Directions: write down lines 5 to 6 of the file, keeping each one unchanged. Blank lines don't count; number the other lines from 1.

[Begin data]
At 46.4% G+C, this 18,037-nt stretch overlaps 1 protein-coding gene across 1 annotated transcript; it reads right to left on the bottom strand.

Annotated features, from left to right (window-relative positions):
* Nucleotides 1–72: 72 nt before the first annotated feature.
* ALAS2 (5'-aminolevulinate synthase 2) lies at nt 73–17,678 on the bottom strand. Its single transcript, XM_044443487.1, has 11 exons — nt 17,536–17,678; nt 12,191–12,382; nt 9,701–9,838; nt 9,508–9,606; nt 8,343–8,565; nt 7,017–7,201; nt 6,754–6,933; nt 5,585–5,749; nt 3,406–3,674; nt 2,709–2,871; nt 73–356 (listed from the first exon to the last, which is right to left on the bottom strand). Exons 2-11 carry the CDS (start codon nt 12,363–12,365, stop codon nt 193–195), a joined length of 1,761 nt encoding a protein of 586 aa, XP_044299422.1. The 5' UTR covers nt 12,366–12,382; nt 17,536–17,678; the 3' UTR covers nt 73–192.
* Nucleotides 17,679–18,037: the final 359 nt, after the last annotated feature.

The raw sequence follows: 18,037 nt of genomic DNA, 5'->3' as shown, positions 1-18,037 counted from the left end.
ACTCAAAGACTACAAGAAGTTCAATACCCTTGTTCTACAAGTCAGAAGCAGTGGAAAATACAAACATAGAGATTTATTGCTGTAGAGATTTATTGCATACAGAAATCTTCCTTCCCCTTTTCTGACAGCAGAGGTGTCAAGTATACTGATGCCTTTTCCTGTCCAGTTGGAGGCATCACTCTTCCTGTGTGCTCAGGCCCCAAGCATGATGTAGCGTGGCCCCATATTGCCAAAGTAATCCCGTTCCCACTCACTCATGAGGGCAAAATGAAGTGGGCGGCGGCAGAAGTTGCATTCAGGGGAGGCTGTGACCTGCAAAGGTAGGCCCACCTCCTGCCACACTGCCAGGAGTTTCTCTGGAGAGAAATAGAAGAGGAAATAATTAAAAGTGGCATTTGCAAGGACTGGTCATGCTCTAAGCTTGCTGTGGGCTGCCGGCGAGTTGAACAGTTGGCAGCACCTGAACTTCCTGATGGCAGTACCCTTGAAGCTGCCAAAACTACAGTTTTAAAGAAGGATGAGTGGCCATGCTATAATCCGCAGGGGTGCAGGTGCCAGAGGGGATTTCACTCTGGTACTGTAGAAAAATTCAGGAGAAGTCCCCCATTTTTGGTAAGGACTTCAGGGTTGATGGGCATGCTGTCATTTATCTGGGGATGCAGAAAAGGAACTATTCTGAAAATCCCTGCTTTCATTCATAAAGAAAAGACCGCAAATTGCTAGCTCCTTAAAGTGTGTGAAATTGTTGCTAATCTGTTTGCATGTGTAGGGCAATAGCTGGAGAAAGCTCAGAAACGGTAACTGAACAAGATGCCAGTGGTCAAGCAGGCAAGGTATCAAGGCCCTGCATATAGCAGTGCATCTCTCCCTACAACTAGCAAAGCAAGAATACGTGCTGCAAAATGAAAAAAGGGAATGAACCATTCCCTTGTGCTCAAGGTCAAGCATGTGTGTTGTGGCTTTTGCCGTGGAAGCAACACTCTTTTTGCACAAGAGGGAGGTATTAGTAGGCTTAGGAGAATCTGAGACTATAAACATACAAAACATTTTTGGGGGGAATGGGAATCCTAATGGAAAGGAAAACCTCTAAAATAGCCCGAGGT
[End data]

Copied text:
* Nucleotides 17,679–18,037: the final 359 nt, after the last annotated feature.

The raw sequence follows: 18,037 nt of genomic DNA, 5'->3' as shown, positions 1-18,037 counted from the left end.